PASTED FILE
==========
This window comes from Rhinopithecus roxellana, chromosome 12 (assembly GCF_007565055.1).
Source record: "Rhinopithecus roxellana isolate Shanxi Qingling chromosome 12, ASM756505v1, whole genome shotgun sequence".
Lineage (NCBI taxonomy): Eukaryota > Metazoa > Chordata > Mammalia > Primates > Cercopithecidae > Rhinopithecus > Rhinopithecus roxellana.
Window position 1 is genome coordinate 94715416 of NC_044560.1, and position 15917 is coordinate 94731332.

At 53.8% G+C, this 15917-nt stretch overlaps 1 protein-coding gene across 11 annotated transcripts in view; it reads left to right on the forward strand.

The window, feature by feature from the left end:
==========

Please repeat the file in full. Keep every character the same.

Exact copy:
This window comes from Rhinopithecus roxellana, chromosome 12 (assembly GCF_007565055.1).
Source record: "Rhinopithecus roxellana isolate Shanxi Qingling chromosome 12, ASM756505v1, whole genome shotgun sequence".
Lineage (NCBI taxonomy): Eukaryota > Metazoa > Chordata > Mammalia > Primates > Cercopithecidae > Rhinopithecus > Rhinopithecus roxellana.
Window position 1 is genome coordinate 94715416 of NC_044560.1, and position 15917 is coordinate 94731332.

At 53.8% G+C, this 15917-nt stretch overlaps 1 protein-coding gene across 11 annotated transcripts in view; it reads left to right on the forward strand.

The window, feature by feature from the left end: